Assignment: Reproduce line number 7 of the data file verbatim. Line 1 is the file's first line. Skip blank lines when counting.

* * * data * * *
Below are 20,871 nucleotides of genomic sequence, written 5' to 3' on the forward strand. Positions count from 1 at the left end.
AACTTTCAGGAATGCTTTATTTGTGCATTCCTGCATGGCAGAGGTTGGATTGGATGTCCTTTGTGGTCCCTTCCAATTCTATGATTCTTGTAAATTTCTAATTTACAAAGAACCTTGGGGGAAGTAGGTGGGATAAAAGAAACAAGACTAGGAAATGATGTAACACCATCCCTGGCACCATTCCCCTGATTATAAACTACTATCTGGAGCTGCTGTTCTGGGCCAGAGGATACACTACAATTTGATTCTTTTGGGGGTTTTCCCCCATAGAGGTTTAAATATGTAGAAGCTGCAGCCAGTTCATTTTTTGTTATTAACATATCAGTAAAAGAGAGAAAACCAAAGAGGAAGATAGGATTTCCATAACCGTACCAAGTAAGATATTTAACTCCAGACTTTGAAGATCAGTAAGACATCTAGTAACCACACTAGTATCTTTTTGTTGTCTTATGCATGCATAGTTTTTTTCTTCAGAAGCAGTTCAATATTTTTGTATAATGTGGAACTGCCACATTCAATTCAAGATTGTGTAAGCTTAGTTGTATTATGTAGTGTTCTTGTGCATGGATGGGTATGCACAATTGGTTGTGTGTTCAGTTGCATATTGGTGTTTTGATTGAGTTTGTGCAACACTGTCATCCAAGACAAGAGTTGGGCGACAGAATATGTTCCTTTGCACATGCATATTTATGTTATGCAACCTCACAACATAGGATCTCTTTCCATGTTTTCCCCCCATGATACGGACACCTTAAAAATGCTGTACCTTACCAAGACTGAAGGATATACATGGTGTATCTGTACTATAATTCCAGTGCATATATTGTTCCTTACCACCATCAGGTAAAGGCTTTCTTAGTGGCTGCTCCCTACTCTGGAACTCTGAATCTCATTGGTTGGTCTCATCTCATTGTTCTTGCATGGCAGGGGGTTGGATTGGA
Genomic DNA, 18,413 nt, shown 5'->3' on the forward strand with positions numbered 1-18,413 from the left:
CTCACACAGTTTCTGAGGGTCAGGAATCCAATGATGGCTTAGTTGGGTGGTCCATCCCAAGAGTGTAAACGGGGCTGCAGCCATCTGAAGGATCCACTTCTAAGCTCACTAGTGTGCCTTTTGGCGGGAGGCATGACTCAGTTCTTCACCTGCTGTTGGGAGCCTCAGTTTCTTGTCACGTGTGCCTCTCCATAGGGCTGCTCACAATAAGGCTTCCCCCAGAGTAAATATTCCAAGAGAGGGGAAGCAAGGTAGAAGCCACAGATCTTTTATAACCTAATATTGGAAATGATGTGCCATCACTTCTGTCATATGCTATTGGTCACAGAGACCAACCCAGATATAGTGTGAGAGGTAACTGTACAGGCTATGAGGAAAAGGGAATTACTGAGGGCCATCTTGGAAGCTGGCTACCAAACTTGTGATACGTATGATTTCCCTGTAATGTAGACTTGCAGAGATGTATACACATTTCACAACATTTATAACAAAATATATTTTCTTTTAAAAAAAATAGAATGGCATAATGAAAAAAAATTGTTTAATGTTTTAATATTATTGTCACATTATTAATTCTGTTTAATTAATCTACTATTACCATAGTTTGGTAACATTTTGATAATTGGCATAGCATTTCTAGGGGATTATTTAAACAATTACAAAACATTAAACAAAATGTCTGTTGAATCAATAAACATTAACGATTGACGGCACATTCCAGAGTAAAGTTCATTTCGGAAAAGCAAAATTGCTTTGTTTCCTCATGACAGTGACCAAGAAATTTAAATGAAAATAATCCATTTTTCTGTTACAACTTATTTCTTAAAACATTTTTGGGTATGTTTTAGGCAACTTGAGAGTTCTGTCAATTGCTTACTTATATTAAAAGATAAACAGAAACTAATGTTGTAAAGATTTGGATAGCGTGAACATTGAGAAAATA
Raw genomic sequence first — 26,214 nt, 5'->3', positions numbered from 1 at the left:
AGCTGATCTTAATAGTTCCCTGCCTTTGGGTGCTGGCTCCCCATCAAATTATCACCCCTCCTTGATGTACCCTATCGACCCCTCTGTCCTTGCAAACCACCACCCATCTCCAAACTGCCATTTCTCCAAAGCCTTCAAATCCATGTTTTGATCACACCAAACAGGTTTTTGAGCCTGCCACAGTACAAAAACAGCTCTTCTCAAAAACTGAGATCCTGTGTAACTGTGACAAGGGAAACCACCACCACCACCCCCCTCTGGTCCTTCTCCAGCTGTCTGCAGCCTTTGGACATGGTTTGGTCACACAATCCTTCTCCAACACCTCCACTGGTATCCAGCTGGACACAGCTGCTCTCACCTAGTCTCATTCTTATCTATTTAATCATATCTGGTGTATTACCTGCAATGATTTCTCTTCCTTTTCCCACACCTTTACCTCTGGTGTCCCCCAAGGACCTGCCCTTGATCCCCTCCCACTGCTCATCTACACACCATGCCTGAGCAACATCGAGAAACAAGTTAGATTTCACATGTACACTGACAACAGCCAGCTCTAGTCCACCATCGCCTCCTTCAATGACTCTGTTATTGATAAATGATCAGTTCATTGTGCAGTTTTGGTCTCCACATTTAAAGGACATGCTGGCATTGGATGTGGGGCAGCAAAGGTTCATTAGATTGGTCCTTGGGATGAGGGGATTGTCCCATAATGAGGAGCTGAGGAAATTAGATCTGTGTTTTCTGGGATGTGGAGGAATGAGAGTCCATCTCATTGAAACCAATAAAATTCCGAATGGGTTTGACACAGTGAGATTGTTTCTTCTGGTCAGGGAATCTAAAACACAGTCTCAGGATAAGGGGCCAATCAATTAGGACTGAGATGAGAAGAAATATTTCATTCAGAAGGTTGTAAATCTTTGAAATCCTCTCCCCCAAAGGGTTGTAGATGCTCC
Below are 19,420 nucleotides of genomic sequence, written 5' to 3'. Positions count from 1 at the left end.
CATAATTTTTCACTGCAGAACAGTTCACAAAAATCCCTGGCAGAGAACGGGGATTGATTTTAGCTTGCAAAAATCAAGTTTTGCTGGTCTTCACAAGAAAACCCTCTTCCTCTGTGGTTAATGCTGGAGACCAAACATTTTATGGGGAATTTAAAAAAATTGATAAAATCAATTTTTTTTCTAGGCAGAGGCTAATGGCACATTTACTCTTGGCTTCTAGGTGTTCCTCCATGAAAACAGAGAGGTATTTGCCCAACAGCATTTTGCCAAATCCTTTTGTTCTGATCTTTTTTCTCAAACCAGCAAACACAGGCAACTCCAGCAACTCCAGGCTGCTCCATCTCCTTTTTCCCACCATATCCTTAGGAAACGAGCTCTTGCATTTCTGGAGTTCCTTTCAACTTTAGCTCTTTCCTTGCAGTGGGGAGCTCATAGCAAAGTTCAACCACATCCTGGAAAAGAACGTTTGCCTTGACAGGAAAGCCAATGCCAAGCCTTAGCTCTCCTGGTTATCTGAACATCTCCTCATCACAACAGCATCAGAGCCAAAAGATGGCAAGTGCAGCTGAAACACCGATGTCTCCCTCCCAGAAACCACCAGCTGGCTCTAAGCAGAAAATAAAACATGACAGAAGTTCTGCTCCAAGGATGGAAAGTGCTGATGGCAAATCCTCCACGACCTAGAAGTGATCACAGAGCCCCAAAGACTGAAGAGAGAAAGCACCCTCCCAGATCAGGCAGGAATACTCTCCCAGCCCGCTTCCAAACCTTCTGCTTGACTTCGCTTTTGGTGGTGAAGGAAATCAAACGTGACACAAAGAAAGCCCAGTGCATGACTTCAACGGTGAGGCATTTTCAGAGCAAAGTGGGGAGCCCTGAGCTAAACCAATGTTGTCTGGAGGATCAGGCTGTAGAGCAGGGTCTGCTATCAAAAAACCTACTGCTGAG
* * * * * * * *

Below are 19,420 nucleotides of genomic sequence, written 5' to 3'. Positions count from 1 at the left end.